10. Holy Communion shall not be offered, neither during specific times nor by appointment until further notice. The Church firmly asserts that the Eucharist is truly the Body and truly the Blood of Chris t, and that no harm can come from it. However, to mitigate the risk of virus transmission to /from clergy or laity due to proximity, this is necessary.

           Any priest failing to abide by these directives will be subject to ecclesiastical discipline.

It is true that our world has been turned upside down. Yet, we are called perhaps now more than ever, to be in this world, but not of this world. Indeed, our loving and merciful God, through His death on the Cross and third day Resurrection, has conquered this fallen existence and prepared for His faithful a new heaven and a new earth. Despite our current challenges, let us no less joyfully celebrate His triumph over death, and proclaim emphatically as one Church family: Christ is Risen!

With paternal blessings,
Metropolitan Isaiah of Denver

 



Metropolitan Isaiah is a native of New Hampshire, having been born in Portsmouth. He is one of four children born to Dennis and Mary (Kapsimalis) Chronopoulos who had emi...[more]
“I envision an Orthodox Christian community, devoted to worshiping God, and living the Gospel in the hope of our Salvation”

Love - Joy - Peace - Patience - Kindness - Goodness - Fidelity - Gentleness - Self-Control

Sunday Morning Divine Liturgy - 8:30 at St. Nicholas Serbian Orthodox Church - 5050 Harrison Street, Omaha, Nebraska

Chapel and Offices - Offices—13530 Discovery Drive, Suite 16, Omaha, Nebraska | Fr. Alexander Lukashonok, Presbyter | 847-749-5611





close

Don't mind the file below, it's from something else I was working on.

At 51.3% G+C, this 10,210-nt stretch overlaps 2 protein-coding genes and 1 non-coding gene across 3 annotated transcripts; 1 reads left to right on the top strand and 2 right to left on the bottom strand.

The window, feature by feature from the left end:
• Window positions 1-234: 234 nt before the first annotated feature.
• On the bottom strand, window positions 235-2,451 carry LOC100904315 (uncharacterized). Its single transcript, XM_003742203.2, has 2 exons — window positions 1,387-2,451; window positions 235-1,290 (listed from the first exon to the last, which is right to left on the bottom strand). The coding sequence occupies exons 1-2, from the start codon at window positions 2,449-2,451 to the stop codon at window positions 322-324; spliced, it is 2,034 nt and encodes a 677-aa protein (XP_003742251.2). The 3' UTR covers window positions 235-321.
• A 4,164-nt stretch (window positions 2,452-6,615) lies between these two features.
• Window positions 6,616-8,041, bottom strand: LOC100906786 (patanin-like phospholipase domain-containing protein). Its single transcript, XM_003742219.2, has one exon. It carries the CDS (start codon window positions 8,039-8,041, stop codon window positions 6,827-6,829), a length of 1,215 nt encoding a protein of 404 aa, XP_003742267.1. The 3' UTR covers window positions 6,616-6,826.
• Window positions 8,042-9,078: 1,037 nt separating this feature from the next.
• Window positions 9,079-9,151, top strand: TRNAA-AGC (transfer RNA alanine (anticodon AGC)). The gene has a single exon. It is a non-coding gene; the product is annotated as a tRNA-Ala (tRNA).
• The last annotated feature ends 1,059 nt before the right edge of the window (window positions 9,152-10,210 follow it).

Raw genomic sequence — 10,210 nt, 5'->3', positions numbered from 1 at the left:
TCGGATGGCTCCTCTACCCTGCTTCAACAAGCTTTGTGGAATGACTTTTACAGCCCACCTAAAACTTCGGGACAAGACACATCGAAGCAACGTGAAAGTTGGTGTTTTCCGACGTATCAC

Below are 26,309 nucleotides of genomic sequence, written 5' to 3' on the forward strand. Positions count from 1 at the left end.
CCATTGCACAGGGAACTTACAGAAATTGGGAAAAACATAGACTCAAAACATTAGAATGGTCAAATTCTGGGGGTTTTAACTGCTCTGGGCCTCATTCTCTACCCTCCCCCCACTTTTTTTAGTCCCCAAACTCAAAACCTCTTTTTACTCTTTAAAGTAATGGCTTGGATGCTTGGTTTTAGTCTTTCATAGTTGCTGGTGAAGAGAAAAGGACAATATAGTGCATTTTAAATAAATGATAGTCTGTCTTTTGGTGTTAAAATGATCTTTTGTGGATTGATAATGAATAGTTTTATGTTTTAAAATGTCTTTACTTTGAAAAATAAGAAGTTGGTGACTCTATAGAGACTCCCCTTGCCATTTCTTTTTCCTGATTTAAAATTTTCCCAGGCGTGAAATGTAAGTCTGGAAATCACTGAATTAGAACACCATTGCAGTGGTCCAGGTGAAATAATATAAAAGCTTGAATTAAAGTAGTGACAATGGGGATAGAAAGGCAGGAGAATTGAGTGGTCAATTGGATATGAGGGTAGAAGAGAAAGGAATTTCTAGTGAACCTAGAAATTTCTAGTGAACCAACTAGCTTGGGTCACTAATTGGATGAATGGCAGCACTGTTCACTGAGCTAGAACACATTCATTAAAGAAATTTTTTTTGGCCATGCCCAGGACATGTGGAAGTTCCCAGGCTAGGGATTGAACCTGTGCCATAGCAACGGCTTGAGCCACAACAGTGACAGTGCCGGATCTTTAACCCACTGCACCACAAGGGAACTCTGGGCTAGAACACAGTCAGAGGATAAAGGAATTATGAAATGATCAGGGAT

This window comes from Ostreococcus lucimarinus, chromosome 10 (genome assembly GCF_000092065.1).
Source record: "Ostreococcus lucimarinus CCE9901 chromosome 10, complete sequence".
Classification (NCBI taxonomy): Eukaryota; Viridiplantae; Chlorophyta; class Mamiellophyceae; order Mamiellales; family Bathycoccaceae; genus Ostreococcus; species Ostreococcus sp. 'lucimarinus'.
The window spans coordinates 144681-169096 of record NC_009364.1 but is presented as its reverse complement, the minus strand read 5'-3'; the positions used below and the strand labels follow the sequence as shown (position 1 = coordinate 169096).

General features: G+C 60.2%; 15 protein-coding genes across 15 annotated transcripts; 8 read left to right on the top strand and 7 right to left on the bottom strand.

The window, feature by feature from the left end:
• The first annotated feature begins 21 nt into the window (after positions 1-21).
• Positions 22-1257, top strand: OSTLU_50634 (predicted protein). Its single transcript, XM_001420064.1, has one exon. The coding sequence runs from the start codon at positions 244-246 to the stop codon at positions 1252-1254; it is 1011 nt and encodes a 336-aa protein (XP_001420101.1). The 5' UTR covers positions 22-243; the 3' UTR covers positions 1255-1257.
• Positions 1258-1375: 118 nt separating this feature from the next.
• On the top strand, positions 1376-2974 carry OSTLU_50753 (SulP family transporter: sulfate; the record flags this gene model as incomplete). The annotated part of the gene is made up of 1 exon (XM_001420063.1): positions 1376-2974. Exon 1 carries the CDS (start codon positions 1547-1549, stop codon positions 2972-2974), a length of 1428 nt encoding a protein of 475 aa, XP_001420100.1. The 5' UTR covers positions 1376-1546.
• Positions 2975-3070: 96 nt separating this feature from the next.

Metropolitan Isaiah is a native of New Hampshire, having been born in Portsmouth. He is one of four children born to Dennis and Mary (Kapsimalis) Chronopoulos who had emigrated to the United states from Olympia, Greece. After his primary and high school education, he served with distinction in the United States Marine Corps during the Korean conflict. In the autumn of 1954, he enrolled at Holy Cross Greek Orthodox Seminary in Brookline, Massachusetts. Upon his graduation in 1960, he attended the Ecumenical Patriarchate Seminary of Halki in Istanbul, Turkey for graduate studies. On February 25, 1962, Metropolitan Isaiah was ordained a deacon by His Eminence Archbishop Iakovos at Saint Spyridon Church in San Diego, California, having been tonsured a monk on the previous day. He received his ordination to the holy priesthood from His Grace Bishop Demetrios of Olympos at Saint Sophia Cathedral in Los Angeles, California, on March 18, 1962. His first assignment in the Greek Orthodox Archdiocese was as assistant to the pastor at Holy Trinity Church in Salt Lake City, Utah. In December of 1964, he was assigned as pastor at Saint John the Baptist Church in Youngstown, Ohio. On November 30, 1969, he was raised to the office of Archimandrite by Archbishop Iakovos at the consecration services of the new church and community center in Youngstown. Archbishop Iakovos reassigned the Metropolitan to Hellenic College and Holy Cross School of Theology as the Director of Student Life in August of 1971. Taking a leave of absence from his duties in February 1975, he enrolled as a graduate student at the School of Theology at the University of Thessaloniki, fulfilling requirements for the recognition of his master’s degree in theology. He returned to the United States in July of that year and continued in his capacity as dean of students. In September 1976, he was given additional responsibilities at the college-seminary as the Dean of Administrative Affairs together with his position as Dean of Students. In October 1977, he assumed additional duties as the Interim Pastor at Saint Nicholas Church in Portsmouth, New Hampshire. Relinquishing all of these positions in March 1979, he was assigned as the Chancellor of the Diocese of Chicago under His Grace, Bishop Iakovos of Chicago. Metropolitan Isaiah was elected to the rank of bishop by the Holy Synod of the Ecumenical Patriarchate in Istanbul (Constantinople), Turkey, on April 10, 1986. He was consecrated a Bishop on May 25, 1986, at Holy Trinity Cathedral in New York City, and was given the title of Bishop of Aspendos, a former Christian city in southwestern Asia Minor. In September 1986, His Eminence Archbishop Iakovos assigned him as the Chancellor of the Archdiocese in New York. Bishop Isaiah continued to function in this capacity until June 23, 1992, when he was elected Bishop of the Diocese of Denver by the Ecumenical Patriarchate, taking the new title on June 24, 1992, at special ceremonies in the Archdiocesan Chapel. He was enthroned as Bishop of Denver on September 10, 1992, at the Greek Orthodox Cathedral of the Assumption of the Virgin Mary in Denver, Colorado. On November 24, 1997, the Holy and Sacred Synod of the Ecumenical Patriarchate elevated him as Metropolitan of Proikonisos and Presiding Hierarch of the Greek Orthodox Diocese of Denver. Metropolitan Isaiah was also appointed as President of Hellenic College/Holy Cross Greek Orthodox School of Theology on July 1, 1997, by His Eminence Archbishop Spyridon of America. He accepted a one-year term which officially ended on August 14, 1998. On December 20, 2002, the Ecumenical Patriarchate elevated the status of the Diocese to a Metropolis, and in 2003, elected Metropolitan Isaiah as Metropolitan of Denver.